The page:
* Sellars says concept is woman’s version of the Passion
* Woman banging head on bars meant to evoke labour pains
* Says “Klinghoffer” protests at Met backfired
By Michael Roddy
LONDON, Nov 20 (Reuters) - Peter Sellars’s new opera opens with a drug addict banging her head against the bars of a prison cell in what the American director says conceptualises a woman’s version of the Passion.
To be seen at the first full staging of composer John Adams’s “The Gospel According to the Other Mary” at the English National Opera on Friday, it’s an image of intense suffering.
But Sellars says the intent is to evoke labour pains - life-giving rather than death.
As the woman suffers, Sellars’s libretto describes the pain of giving birth.
“It feels like the end of the world, but what you’re actually doing is giving birth, so what looks like the worst times are in fact the beginning of the birth of a new era, and we always forget that,” he told Reuters.
Sellars, 57, once considered the bad boy of opera for works like his 1980 setting of Mozart’s “Don Giovanni” in the underworld of New York’s Harlem, has been involved in plenty of provocative productions in his time.
He did the original staging in 1991 of fellow American Adams’s “The Death of Klinghoffer”, based on a true story of a crippled Jewish man who was killed and thrown overboard from a cruise ship hijacked by Palestinians.
A revival in a new production last month brought out protesters at the Metropolitan Opera in New York City who claimed the work was anti-Semitic - which Sellars denies.
“The ‘Klinghoffer’ thing was absolutely quite cynically targeted by a group of people who couldn’t care less about opera and didn’t even know the piece,” Sellars said, noting that in his view the protest had backfired.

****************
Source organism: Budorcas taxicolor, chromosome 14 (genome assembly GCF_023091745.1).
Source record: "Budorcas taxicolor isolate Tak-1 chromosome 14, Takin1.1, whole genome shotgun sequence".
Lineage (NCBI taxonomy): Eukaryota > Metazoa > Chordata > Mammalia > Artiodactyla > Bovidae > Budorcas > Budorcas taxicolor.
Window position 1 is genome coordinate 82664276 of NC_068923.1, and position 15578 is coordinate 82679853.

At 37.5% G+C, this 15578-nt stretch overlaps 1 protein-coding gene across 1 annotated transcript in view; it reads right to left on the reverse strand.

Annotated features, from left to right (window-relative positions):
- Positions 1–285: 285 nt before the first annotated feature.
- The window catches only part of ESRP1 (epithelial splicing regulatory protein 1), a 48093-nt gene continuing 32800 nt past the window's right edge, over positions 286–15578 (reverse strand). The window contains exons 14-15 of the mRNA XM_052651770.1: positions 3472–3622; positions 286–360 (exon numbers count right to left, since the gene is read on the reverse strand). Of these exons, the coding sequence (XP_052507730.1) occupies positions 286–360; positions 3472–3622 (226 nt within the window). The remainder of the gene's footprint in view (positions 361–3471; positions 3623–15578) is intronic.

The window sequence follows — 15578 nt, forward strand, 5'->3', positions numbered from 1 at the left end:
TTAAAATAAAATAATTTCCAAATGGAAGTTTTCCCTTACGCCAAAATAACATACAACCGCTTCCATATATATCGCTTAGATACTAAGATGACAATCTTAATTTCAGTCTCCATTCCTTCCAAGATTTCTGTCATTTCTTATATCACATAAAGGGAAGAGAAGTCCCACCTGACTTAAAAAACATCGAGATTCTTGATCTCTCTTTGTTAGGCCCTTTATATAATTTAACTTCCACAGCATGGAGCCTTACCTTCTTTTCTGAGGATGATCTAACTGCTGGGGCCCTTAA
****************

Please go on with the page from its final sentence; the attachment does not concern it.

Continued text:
”It’s a cheap stab at censorship, and of course as always in the history of art anytime anyone tries that, all you do is create triple the publicity and so what was great was that a little opera is suddenly being discussed everywhere.
“So we have to thank them for their cupidity,” he said with a laugh.
Sellars isn’t expecting a repeat of a Klinghoffer-like row over “Gospel”, although the piece departs from the usual Passion plays about the death of Jesus to emphasise the role of women, Mary Magdalene and her sister Martha, in Jesus’s life.
It depicts the passion “in the eyes and words of the women who were there with Jesus and whose home he was staying in for the last two weeks of his life, so it became very personal and very private”, Sellars said.
Like Klinghoffer, or one of Adams’s other operas, “Nixon in China”, “Gospel” is “another side of a story that obviously is quite public and it’s one of those interesting things because it’s what John always hopes for in his pieces”, Sellars said.
“You already know the story, which is how most classic operas worked. You came in and the audience completely knew the story so therefore what was interesting was how it was being treated this time around, and what would be the points of reference - and that’s marvellous.” (Editing by Louise Ireland)